The COVID-19 pandemic has irrevocably changed the way we work. With lockdowns and social distancing measures forcing companies to adopt remote and hybrid work models, employees got a taste of flexibility that many don’t want to give up.
In fact, according to a report by hiring software company Greenhouse, 76% of employees say they would quit if their company eliminated flexible work policies post-pandemic. I believe it, having done numerous internal surveys and focus groups at companies that I helped transition to hybrid work. I spoke with Donald Knight, Chief People Officer at Greenhouse, to get insight into why flexibility has become so important for today’s workforce.
Employees Have Embraced the Productivity of Flexible Work
As Knight explained, the pandemic gave employees the opportunity to reimagine work and their relationship with employers. Remote and hybrid models enabled continued productivity — and in some cases, revenues actually grew during lockdowns. Employees recognized they could work productively without commuting to an office every single day.
The benefits of flexibility became clear: no wasted time commuting, more control over your schedule, better work-life balance. After experiencing this, employees don’t want to go back to the old way of rigid 9-to-5 office-based work. For many, giving up flexibility is a deal-breaker.
Leadership Resistance to Change
Despite the proven productivity of flexible work, many companies are still mandating return-to-office policies. Knight identified three key reasons why leaders resist embracing flexibility:
1. Proven past success with in-office work
Some leaders like Elon Musk built their empires through in-office collaboration. They believe physical proximity drove their accomplishments. Changing what worked could feel risky.
2. Hesitance to be early adopters
Leaders who didn’t enjoy remote work themselves may want to see more evidence before fully embracing flexibility. They don’t want to be guinea pigs.
3. Preference for in-office work
Some leaders simply work better in a traditional office environment. They incorrectly assume all employees share their preference.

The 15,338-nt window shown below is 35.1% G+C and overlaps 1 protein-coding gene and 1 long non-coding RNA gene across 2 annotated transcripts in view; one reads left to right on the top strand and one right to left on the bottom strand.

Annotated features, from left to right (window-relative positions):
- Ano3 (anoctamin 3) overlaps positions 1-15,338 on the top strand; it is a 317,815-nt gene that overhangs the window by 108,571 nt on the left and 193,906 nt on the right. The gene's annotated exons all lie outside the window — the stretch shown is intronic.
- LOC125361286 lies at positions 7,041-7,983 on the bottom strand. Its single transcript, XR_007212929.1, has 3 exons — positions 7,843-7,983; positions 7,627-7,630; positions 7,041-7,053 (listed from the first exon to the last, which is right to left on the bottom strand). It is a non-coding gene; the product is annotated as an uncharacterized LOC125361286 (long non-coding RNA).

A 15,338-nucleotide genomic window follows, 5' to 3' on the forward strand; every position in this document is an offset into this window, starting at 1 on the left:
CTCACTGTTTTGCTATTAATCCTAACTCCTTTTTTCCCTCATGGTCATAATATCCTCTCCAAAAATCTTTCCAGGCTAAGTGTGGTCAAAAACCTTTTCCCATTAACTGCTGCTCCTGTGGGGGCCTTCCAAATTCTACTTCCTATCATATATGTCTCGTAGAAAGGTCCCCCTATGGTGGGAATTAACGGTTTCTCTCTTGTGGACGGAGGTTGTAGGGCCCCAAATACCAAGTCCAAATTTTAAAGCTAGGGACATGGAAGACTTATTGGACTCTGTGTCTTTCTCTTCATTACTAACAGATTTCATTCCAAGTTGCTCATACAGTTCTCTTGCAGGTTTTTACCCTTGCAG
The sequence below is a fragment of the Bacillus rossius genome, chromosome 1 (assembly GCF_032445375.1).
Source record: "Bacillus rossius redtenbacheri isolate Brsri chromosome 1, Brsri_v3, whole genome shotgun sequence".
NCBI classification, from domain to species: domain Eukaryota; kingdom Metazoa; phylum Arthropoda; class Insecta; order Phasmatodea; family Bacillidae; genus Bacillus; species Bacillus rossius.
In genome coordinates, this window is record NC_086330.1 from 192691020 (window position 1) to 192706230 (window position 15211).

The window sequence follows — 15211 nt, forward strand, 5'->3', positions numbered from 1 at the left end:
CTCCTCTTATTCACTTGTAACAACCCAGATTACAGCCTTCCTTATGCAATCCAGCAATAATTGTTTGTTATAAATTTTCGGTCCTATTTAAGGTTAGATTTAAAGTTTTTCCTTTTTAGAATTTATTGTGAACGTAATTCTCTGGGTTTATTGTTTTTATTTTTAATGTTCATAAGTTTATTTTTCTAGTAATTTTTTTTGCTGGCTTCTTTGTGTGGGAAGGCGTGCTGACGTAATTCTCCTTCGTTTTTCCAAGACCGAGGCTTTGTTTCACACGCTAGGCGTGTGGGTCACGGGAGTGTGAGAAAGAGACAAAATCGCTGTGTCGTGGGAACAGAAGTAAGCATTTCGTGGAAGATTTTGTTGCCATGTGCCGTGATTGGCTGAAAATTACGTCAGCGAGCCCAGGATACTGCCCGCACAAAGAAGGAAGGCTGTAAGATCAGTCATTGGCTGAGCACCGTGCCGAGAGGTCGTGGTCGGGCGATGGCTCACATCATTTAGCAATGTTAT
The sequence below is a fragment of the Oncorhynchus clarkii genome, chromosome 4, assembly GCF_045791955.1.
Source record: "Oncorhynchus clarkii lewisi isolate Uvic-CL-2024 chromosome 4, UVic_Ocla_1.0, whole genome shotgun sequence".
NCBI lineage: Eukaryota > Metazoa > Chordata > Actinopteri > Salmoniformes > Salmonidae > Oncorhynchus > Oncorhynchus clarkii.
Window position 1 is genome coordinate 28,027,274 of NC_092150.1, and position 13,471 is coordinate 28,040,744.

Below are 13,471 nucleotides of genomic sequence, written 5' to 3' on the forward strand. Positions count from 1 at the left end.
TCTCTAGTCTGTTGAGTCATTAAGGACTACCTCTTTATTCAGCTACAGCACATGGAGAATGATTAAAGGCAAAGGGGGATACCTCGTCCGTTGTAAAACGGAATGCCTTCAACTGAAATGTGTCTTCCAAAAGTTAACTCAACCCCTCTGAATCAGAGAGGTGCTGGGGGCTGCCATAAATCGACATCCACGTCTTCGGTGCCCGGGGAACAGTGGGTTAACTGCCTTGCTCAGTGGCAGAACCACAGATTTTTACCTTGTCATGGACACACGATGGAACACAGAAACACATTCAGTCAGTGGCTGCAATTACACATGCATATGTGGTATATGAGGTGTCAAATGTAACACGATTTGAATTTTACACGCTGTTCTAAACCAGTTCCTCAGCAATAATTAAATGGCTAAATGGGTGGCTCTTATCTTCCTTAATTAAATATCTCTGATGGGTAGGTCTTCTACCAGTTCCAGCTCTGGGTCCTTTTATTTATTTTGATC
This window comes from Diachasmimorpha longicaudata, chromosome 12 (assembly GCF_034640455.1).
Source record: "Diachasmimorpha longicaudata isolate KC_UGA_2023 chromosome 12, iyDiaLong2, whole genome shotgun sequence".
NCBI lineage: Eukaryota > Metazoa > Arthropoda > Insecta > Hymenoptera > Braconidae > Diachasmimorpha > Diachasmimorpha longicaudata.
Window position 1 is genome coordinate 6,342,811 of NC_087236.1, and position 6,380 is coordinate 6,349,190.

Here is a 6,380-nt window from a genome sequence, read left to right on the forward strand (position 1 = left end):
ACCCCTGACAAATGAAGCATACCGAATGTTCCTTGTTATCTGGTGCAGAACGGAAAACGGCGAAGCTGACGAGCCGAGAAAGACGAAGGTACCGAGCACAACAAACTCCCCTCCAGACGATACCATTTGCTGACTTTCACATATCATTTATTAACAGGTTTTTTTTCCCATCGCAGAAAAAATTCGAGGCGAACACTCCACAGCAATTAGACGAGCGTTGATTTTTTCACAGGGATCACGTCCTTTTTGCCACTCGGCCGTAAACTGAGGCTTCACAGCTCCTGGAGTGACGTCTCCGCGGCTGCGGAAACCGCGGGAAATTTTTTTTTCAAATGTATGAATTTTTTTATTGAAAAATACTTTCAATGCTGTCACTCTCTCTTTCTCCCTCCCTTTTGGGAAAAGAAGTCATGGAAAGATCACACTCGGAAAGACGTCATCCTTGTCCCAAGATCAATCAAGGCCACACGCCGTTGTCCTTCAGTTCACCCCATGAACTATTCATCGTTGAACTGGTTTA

While these perspectives are understandable, Knight emphasized leaders must adapt their style to meet the changing needs and preferences of today’s talent pool.
One Size Doesn’t Fit All
Rigid policies that force everyone back to the office full-time ignore the reality that people have diverse needs. As Knight said, “Flexibility for those individuals are like, ‘Hey, as long as team meetings are available during the core hours, where we can work across time zones, and collaborate, or co-create together…that’s the flexibility they’re looking for.'”
Organizations must define what flexibility means for their culture and people. They can’t take a one-size-fits-all approach – flexibility will look different for each employee.
Rethink the Purpose of the Office
I discussed with Knight that when developing flexible policies, leaders should start by asking: “What is the office for anyway?”
Offices work well for:
- In-person collaboration
- Mentoring and training
- Nuanced conversations
- Social bonding
But they’re ineffective for heads-down individual work like writing, design, and reading, which remote employees can do more productively at home without distractions.
Most employees only need around 1-2 days in the office per week for those high-value collaborative activities. Mandating more days just to have people in seats is counterproductive.
The Office as Social Hub
Looking ahead, Knight envisions offices transforming into “social hubs” for bonding while preserving flexibility:
“Gone will be the days where you see the marketing team only sitting with the marketing team, people team only with the people team. When you come to the office, this is going to be a place where people across departments can come together.”
This social approach with a remote/hybrid foundation can provide the best of both worlds.
Key Takeaways for Leaders
To attract and retain top talent in today’s market, leaders must:
- Audit and update policies to enable flexibility based on what works best for each employee’s role and needs.
- Clarify the purpose of the office as a collaborative/social hub, not for individual work.
- Recognize that flexibility is a must-have for the vast majority of employees today across generations.
Rigid policies mandating full-time office work will lead to attrition. As Knight emphasized, “They are watching…where they want to park their time, talent and treasure.”
The takeaway is clear: embracing flexibility in the post-pandemic era is imperative for hiring and retaining the best people. Companies that refuse to adapt are destined to lose talent to forward-thinking competitors. The time is now for leaders to reimagine their policies and culture to enable the future of flexible work.
Image credit: Andrea Piacquadio/Pexels
Originally published in Disaster Avoidance Experts on May 27, 2023